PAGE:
balances to ensure that there is not an abuse of powers by any of these bodies. There is a
separation of powers and these branches are called the Executive, Legislative and Judicial

The Executive arm is responsible for running the Government.

The Legislature, commonly known as Parliament is where the laws (Statutes) are created.
This branch of government has two houses, the Upper House and the Lower House.
The Upper House is the Senate and compromises 21 Senators appointed by the Governor
General. Thirteen (13) members are appointed on the advice of the Prime Minister and
eight (8) on the advice of the Leader of the Opposition. The Lower House, which is
called the House of Representatives, is where the elected Members of Parliament sit.

The Judiciary is the branch of government that is primarily responsible for interpreting
the law.

The Jamaican Constitution is the Supreme Law of the land and all other laws must
conform with the Constitution or they will be struck down.1

The Structure of the Jamaican Court System2

The Courts have been given the duty under the Constitution to examine activities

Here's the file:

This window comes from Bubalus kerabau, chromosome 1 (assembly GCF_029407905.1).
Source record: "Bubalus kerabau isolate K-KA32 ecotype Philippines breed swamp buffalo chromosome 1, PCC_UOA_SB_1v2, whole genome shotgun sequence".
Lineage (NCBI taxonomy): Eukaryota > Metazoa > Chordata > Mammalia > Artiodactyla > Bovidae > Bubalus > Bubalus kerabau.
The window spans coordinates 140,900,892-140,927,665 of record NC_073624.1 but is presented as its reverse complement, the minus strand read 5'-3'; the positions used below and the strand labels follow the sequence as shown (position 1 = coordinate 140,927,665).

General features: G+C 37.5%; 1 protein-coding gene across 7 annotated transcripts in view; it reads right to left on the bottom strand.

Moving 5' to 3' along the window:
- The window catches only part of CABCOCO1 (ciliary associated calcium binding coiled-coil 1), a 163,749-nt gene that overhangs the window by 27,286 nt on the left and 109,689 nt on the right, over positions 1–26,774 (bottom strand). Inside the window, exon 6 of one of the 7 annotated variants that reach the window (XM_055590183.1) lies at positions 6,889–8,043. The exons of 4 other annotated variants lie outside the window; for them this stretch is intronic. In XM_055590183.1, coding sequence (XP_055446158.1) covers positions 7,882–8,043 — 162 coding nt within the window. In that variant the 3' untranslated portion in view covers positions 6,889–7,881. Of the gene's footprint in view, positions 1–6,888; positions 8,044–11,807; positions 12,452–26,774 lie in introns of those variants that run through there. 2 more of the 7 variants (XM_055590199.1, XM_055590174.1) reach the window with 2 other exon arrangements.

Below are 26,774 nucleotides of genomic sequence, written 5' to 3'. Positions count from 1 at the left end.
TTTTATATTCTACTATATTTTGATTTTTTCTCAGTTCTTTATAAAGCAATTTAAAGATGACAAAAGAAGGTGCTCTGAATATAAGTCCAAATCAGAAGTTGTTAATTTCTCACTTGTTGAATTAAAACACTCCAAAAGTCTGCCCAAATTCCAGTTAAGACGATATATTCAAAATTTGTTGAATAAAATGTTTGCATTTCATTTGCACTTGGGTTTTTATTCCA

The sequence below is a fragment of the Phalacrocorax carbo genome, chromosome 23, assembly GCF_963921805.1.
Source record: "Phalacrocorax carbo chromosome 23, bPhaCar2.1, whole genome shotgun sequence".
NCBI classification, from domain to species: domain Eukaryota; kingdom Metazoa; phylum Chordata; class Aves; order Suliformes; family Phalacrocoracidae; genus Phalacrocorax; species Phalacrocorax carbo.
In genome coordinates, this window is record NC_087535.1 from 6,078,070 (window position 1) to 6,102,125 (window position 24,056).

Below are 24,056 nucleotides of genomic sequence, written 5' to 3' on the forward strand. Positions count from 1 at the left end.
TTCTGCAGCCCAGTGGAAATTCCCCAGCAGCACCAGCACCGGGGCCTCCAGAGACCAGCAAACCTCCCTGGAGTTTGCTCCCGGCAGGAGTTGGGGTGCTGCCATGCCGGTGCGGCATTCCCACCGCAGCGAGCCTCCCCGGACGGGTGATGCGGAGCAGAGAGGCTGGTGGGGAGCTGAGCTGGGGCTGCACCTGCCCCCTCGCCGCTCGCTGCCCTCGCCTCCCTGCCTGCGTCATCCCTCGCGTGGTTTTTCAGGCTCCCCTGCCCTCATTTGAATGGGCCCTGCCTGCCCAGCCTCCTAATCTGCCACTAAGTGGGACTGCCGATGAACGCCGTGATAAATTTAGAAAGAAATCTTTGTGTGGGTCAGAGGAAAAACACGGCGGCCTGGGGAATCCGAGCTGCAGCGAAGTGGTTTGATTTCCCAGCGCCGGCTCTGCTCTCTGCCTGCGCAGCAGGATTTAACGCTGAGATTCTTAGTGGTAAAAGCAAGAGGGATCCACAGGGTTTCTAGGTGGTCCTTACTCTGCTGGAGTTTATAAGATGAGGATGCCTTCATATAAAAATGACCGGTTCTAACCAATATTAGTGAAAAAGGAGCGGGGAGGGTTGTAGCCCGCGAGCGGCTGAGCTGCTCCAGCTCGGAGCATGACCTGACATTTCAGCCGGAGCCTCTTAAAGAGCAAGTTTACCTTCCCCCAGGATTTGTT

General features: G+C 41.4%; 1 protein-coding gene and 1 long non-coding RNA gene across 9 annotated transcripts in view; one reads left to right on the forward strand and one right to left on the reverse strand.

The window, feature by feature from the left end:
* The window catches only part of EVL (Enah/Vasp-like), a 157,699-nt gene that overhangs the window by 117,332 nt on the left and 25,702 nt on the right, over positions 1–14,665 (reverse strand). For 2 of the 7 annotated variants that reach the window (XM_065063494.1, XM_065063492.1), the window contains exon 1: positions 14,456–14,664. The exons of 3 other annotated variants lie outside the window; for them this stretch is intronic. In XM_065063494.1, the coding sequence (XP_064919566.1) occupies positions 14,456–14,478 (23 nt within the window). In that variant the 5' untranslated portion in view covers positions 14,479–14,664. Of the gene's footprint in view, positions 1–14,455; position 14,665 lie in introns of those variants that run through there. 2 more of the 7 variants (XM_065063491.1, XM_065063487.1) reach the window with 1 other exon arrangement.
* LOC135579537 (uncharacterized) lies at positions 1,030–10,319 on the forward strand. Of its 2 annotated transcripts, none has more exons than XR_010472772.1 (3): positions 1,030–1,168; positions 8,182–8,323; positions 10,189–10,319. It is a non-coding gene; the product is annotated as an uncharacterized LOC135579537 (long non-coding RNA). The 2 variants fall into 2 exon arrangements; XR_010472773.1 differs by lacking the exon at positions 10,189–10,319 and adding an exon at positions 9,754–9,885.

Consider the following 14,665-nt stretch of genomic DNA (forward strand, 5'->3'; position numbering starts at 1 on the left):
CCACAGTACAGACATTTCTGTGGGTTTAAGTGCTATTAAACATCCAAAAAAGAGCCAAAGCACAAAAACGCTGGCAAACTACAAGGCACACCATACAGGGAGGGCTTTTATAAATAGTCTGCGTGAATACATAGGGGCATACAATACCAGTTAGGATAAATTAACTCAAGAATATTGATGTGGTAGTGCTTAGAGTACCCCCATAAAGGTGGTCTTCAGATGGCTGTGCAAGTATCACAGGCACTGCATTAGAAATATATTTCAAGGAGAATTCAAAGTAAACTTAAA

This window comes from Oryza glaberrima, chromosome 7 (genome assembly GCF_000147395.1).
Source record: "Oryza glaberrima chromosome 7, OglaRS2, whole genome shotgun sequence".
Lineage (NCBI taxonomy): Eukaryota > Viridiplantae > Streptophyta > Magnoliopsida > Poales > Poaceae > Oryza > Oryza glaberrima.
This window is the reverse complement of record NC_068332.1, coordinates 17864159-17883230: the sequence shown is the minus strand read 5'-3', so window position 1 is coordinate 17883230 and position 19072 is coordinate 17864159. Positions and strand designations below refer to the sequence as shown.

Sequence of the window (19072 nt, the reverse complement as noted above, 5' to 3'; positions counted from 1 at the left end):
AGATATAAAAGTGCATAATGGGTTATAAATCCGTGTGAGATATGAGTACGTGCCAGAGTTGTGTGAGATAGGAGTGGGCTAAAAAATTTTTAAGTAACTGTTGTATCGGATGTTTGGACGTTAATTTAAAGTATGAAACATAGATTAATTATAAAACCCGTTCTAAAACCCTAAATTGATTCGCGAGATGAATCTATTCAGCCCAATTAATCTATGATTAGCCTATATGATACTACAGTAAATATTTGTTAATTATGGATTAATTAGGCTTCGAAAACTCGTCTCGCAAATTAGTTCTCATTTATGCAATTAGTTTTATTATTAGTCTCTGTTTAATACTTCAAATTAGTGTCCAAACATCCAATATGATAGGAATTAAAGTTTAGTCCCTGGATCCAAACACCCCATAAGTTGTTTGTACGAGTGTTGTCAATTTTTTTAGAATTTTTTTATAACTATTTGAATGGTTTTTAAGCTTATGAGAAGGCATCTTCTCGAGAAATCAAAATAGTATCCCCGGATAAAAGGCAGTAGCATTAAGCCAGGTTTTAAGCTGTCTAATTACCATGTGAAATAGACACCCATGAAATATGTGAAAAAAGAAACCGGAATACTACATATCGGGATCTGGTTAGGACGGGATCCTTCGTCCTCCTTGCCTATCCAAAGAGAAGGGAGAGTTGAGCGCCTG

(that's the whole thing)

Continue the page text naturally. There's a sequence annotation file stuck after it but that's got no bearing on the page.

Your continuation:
undertaken by the State and determine if acts by the State through its various agents are
inconsistent with the Constitution and therefore of no legal effect. Acts of Parliament are
also subject to review by the Courts to see if there is any inconsistency with the

The Constitution of Jamaica provides for the establishment of the Supreme Court as a
Court of Origination. Decisions of the Supreme Court upon appeal are heard by the Court
of Appeal which is the highest Court physically located in Jamaica, however under the
Constitution, the highest Court in the Jamaican Court Structure and the final Court of
Appeal from decisions of the Court of Appeal is the Judicial Committee of the Privy
Council which is based in England.

(Jamaica Constitution. S.2.)
See the Ministry of Justice website

There are other Courts that are not created by the Constitution and have been created by